As the planet warms due to artificial greenhouse gas (GHG) emissions, many industries are banding together to reevaluate their current practices. Among these, decarbonization is a fundamental approach that you may be familiar with. The term “decarbonization” refers to decreasing emissions of greenhouse gases (GHGs) via reducing CO2 production. Sustainable, low-carbon energy and fuel sources must be implemented. The marine industry is only one of several that is trying to figure out how to reduce its carbon footprint rapidly. With its central position in international trade and supply chains, the marine sector must be decarbonized first if the world economy is to be freed from carbon emissions. Over four trillion dollars’ worth of products, including food, clothing, building materials, medicine, and more, are shipped yearly by extensive transport and cargo ships. These massive container ships can span the length of five city blocks and vehicles upwards of twenty thousand shipping containers at once. They carry almost 80% of the volume of international trade between countries.
More than a billion tons of greenhouse gas emissions, or about 3 percent of global emissions, are released into the atmosphere by these ships every year. According to underwater robotics, emissions are predicted to increase over the next few decades if business as usual continues.
To reduce greenhouse gas emissions by at least half from a 2008 baseline by the year 2050, the International Maritime Organization (IMO), an international institution responsible for shipping regulation, set an ambitious goal in 2018. To achieve this goal, we must abandon diesel and heavy fuel oil derived from petroleum. It’s time to switch to alternative fuels and increase energy efficiency. To successfully traverse this once-in-a-century energy transition, swift action and cooperation are needed across numerous stakeholders throughout the marine sector, government, and research and academic institutions.
Setting a Course for Decarbonization in the Oceans: The advantages
Decarbonizing the maritime industry is essential for environmental sustainability, human health, and economic growth. Among the many benefits of a greener maritime future are those listed below.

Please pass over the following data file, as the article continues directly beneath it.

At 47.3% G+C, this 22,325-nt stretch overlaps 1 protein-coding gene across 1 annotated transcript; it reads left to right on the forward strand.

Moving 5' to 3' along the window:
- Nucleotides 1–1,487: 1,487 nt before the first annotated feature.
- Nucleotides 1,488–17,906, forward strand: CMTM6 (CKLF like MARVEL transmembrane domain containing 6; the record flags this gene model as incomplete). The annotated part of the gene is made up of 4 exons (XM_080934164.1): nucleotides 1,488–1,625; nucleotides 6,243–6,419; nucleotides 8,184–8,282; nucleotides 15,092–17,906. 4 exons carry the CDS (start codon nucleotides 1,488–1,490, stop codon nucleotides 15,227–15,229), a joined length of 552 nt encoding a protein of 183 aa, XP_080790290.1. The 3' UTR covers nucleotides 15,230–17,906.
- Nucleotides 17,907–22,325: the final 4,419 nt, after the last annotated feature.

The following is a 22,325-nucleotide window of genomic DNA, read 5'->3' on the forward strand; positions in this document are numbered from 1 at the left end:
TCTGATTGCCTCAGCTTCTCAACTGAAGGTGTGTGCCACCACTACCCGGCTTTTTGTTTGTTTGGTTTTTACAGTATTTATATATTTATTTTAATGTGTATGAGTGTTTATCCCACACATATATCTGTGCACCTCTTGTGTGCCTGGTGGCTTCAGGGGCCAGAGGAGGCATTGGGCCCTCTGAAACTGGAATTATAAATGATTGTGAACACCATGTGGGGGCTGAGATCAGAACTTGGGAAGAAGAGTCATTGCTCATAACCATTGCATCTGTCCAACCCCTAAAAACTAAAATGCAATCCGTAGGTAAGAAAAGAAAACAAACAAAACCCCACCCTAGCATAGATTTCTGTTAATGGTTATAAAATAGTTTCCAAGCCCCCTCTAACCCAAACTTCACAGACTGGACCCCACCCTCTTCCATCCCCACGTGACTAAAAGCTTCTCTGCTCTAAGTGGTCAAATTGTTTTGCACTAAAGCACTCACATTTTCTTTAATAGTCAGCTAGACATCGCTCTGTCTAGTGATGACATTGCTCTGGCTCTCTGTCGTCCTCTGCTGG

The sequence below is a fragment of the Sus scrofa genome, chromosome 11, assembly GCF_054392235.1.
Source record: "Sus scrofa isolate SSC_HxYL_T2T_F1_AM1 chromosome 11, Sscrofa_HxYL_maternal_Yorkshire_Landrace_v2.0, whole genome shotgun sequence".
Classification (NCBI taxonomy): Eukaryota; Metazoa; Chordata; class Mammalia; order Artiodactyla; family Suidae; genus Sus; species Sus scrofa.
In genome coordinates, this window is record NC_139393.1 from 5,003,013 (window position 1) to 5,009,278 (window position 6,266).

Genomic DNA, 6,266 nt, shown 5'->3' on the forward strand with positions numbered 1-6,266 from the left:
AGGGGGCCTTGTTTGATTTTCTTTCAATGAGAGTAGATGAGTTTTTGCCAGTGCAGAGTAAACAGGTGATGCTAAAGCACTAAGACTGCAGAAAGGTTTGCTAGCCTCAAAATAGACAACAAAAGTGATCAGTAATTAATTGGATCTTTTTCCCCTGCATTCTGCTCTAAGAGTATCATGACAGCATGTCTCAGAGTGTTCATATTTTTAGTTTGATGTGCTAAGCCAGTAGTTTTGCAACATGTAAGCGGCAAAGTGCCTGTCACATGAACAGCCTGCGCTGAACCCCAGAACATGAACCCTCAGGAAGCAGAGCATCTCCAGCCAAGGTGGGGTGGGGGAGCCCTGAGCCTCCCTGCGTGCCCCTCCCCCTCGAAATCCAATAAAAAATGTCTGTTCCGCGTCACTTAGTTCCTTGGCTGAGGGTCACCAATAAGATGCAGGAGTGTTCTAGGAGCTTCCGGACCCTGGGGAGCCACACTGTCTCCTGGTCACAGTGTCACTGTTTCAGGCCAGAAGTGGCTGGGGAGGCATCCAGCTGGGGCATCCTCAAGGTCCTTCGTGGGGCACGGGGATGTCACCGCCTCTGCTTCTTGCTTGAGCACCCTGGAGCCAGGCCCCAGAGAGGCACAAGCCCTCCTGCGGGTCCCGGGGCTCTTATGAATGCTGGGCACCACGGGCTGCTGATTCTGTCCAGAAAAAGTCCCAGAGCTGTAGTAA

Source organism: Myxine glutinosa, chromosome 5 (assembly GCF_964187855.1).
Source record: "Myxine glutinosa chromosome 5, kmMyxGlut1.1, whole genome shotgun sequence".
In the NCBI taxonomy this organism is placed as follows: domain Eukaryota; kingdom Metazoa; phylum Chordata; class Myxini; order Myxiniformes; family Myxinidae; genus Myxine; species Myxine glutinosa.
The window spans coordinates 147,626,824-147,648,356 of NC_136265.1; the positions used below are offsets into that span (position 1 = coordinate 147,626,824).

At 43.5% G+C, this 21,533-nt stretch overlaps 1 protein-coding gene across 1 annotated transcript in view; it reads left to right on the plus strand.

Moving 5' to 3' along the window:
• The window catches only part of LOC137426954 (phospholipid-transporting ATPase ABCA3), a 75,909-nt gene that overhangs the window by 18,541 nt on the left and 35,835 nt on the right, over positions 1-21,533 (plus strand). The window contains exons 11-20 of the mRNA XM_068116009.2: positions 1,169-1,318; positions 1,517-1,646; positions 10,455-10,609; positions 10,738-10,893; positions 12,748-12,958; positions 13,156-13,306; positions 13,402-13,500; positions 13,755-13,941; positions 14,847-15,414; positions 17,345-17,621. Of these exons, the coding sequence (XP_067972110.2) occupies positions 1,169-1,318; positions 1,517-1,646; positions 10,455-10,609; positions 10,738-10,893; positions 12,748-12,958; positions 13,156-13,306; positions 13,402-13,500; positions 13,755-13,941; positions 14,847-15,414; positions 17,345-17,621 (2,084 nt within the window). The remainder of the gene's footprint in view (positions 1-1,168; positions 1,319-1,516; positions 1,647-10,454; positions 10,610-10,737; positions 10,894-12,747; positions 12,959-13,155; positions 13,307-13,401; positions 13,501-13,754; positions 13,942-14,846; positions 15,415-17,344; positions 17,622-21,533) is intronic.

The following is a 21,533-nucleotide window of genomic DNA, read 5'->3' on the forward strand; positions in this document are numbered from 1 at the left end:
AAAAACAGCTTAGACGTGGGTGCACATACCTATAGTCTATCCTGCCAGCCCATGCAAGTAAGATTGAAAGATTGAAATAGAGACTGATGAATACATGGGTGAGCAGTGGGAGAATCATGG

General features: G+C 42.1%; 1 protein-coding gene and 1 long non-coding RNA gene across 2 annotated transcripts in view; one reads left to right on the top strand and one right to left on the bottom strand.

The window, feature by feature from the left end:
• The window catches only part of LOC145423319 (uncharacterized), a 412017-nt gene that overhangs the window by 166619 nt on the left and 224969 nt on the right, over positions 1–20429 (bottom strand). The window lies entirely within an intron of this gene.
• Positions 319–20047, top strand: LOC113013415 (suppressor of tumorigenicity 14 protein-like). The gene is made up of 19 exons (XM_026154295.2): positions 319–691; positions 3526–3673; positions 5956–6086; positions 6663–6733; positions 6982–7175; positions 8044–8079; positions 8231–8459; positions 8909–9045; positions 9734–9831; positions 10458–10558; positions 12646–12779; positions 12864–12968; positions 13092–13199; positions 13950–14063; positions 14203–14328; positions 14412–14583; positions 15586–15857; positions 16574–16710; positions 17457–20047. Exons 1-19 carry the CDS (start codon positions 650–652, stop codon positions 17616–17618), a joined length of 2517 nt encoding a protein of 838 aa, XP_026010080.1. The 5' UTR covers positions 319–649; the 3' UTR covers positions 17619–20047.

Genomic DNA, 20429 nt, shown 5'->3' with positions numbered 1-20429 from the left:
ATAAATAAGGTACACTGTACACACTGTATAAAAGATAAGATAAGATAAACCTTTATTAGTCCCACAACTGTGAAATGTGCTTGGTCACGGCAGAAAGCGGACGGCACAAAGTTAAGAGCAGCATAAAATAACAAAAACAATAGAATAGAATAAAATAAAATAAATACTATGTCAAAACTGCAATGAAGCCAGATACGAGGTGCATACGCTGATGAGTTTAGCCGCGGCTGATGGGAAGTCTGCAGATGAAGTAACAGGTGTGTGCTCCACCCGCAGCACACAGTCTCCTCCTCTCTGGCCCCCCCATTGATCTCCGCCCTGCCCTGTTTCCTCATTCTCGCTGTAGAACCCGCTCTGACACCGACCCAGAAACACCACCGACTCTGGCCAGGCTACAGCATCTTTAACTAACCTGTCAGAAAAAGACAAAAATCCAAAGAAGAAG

1. Cleaner air
Cargo ships’ use of heavy oil fuel eliminates sulfur dioxide, a dangerous pollutant linked to acid rain, respiratory ailments, and premature morbidity and mortality. They already contribute to global warming by emitting carbon dioxide and methane. If the maritime industry made the switch to cleaner fuels, it would significantly reduce its contribution to air pollution.
2. Second, purer water.
Scrubbers are devices used to clean exhaust gas by removing sulfur oxides (SOx) before it is released into the environment. As a result, the water is purified and the content of sulfur is kept below international guidelines. The use of salt water to remove sulfur from exhaust fumes results in the discharge of polluted water back into the ocean. Another pollutant emitted by ships is nitrogen oxide (NOx), which contributes to toxic algal blooms in coastal waterways and interior lakes. Scrubber discharge water and NOx emissions would be reduced or eliminated entirely if cleaner alternative fuels were used.
Many countries in development need to use the renewable energy sources they have in plenty to boost their economies. This presents a fantastic opportunity to enhance the industrial infrastructure of these countries and upgrade their energy systems, while also significantly decreasing the global environmental impacts of our transportation networks.
In conclusion, decarbonization is crucial to ensure safe maritime and minimize climatic changes. However, If nothing is done, the IMO predicts that 2050 maritime emissions will have increased by 90% and 130% compared to 2008 levels. The world economy would be boosted if we switched now and could prevent the worst consequences of sticking with heavy oil fuel.
Laila Azzahra is a professional writer and blogger that loves to write about technology, business, entertainment, science, and health.